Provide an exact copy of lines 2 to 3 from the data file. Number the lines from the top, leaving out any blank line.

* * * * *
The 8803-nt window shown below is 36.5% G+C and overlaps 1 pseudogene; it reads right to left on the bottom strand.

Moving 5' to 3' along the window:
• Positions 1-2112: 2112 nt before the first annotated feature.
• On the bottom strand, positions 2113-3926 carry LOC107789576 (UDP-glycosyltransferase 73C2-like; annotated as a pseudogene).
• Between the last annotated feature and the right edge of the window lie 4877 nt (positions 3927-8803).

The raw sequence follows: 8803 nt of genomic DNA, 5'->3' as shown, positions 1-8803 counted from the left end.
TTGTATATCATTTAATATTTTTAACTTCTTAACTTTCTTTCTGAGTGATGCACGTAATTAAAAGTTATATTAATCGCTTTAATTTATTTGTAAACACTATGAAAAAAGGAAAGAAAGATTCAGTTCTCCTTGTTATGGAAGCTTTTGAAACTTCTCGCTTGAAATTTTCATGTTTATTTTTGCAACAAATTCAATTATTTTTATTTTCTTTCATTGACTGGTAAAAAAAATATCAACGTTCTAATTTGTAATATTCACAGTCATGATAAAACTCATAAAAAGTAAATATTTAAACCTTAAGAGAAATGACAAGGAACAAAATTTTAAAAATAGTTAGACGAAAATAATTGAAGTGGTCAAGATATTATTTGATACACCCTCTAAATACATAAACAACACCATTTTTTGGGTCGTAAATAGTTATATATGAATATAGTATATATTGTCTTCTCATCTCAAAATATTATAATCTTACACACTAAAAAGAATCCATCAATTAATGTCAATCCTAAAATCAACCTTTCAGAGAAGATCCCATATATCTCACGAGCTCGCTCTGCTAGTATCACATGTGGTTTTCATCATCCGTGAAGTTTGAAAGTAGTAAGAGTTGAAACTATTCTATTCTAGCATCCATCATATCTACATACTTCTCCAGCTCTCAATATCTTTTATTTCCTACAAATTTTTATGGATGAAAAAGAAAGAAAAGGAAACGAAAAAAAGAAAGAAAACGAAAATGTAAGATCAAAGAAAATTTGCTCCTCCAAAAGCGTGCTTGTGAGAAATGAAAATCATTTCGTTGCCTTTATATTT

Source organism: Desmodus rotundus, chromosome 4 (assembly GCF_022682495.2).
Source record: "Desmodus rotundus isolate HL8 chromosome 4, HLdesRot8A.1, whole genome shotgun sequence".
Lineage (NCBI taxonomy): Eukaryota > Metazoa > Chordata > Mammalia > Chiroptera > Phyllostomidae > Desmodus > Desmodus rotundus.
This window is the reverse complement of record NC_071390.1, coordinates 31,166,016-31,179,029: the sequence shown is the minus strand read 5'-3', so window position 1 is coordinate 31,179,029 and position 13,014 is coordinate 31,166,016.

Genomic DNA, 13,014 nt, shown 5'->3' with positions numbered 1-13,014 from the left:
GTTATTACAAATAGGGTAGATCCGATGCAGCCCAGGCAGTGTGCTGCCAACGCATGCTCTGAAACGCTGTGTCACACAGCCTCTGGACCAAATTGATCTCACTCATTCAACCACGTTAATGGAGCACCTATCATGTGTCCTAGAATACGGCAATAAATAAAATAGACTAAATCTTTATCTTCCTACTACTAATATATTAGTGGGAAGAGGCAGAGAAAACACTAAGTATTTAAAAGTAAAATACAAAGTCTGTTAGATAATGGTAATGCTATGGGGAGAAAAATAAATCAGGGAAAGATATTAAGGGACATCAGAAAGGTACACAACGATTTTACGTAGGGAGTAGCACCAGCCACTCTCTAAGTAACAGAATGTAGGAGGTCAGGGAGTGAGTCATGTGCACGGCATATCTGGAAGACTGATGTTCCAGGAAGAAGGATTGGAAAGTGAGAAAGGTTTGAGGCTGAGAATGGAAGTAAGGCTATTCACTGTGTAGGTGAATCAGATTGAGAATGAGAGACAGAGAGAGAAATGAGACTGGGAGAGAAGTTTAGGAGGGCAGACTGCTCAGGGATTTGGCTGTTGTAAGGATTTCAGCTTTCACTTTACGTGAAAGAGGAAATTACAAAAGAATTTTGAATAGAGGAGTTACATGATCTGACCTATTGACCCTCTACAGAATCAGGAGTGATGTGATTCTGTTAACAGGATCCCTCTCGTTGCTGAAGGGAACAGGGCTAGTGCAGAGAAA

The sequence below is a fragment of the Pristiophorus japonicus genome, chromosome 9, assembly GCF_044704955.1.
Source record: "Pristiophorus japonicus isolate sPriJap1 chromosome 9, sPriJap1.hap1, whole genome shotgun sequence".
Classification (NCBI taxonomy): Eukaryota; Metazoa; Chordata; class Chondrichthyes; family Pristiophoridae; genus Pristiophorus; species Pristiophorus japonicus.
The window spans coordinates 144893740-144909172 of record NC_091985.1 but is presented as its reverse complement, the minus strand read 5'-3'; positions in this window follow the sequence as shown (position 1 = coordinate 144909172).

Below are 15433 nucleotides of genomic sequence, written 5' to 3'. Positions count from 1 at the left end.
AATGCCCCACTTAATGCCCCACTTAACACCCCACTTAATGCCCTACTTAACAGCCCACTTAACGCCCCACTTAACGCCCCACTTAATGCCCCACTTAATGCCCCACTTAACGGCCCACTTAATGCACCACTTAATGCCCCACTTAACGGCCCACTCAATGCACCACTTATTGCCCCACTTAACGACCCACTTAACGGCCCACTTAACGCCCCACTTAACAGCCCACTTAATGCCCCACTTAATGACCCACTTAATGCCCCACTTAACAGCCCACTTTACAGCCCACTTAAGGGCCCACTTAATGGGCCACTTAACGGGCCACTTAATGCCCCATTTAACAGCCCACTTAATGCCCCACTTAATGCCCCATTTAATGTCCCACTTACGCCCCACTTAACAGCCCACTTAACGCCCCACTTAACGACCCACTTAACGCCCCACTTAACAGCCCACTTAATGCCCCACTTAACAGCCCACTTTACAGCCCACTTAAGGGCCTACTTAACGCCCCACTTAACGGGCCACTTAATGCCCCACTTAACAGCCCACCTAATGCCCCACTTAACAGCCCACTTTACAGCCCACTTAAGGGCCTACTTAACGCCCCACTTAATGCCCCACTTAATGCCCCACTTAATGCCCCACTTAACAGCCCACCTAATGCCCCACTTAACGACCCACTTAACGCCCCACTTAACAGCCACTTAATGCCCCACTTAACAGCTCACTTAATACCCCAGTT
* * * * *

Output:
Moving 5' to 3' along the window:
• Positions 1-2112: 2112 nt before the first annotated feature.